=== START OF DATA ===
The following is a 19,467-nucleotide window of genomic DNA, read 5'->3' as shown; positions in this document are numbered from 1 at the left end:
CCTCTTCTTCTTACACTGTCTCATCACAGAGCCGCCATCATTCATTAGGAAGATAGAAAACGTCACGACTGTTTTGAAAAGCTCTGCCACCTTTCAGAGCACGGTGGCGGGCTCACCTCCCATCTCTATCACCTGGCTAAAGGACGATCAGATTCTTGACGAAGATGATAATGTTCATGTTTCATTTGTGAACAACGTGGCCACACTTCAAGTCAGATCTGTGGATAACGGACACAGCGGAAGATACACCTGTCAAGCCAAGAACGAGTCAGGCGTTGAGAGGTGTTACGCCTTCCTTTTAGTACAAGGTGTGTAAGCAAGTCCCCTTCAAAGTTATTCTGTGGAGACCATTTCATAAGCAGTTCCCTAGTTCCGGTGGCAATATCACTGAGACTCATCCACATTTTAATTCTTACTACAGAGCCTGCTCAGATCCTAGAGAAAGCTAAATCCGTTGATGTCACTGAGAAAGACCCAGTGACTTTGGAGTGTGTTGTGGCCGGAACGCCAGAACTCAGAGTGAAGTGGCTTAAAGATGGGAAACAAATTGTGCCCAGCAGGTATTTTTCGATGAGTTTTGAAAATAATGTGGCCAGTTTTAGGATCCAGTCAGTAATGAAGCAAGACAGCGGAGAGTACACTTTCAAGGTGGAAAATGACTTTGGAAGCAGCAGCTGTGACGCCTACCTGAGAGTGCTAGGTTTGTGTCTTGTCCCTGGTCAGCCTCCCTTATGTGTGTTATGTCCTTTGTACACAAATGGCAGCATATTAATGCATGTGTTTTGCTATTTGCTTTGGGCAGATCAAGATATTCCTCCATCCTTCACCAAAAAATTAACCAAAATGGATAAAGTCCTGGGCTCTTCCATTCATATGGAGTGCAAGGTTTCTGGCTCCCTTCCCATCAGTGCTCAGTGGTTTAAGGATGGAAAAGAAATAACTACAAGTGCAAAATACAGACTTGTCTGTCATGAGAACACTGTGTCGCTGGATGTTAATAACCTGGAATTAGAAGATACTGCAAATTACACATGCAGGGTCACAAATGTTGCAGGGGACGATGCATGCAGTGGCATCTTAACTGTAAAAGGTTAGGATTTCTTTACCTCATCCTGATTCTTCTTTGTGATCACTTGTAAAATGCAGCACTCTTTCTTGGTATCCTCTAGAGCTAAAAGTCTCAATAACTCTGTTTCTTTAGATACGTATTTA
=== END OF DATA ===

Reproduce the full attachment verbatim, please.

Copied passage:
The following is a 19,467-nucleotide window of genomic DNA, read 5'->3' as shown; positions in this document are numbered from 1 at the left end:
CCTCTTCTTCTTACACTGTCTCATCACAGAGCCGCCATCATTCATTAGGAAGATAGAAAACGTCACGACTGTTTTGAAAAGCTCTGCCACCTTTCAGAGCACGGTGGCGGGCTCACCTCCCATCTCTATCACCTGGCTAAAGGACGATCAGATTCTTGACGAAGATGATAATGTTCATGTTTCATTTGTGAACAACGTGGCCACACTTCAAGTCAGATCTGTGGATAACGGACACAGCGGAAGATACACCTGTCAAGCCAAGAACGAGTCAGGCGTTGAGAGGTGTTACGCCTTCCTTTTAGTACAAGGTGTGTAAGCAAGTCCCCTTCAAAGTTATTCTGTGGAGACCATTTCATAAGCAGTTCCCTAGTTCCGGTGGCAATATCACTGAGACTCATCCACATTTTAATTCTTACTACAGAGCCTGCTCAGATCCTAGAGAAAGCTAAATCCGTTGATGTCACTGAGAAAGACCCAGTGACTTTGGAGTGTGTTGTGGCCGGAACGCCAGAACTCAGAGTGAAGTGGCTTAAAGATGGGAAACAAATTGTGCCCAGCAGGTATTTTTCGATGAGTTTTGAAAATAATGTGGCCAGTTTTAGGATCCAGTCAGTAATGAAGCAAGACAGCGGAGAGTACACTTTCAAGGTGGAAAATGACTTTGGAAGCAGCAGCTGTGACGCCTACCTGAGAGTGCTAGGTTTGTGTCTTGTCCCTGGTCAGCCTCCCTTATGTGTGTTATGTCCTTTGTACACAAATGGCAGCATATTAATGCATGTGTTTTGCTATTTGCTTTGGGCAGATCAAGATATTCCTCCATCCTTCACCAAAAAATTAACCAAAATGGATAAAGTCCTGGGCTCTTCCATTCATATGGAGTGCAAGGTTTCTGGCTCCCTTCCCATCAGTGCTCAGTGGTTTAAGGATGGAAAAGAAATAACTACAAGTGCAAAATACAGACTTGTCTGTCATGAGAACACTGTGTCGCTGGATGTTAATAACCTGGAATTAGAAGATACTGCAAATTACACATGCAGGGTCACAAATGTTGCAGGGGACGATGCATGCAGTGGCATCTTAACTGTAAAAGGTTAGGATTTCTTTACCTCATCCTGATTCTTCTTTGTGATCACTTGTAAAATGCAGCACTCTTTCTTGGTATCCTCTAGAGCTAAAAGTCTCAATAACTCTGTTTCTTTAGATACGTATTTA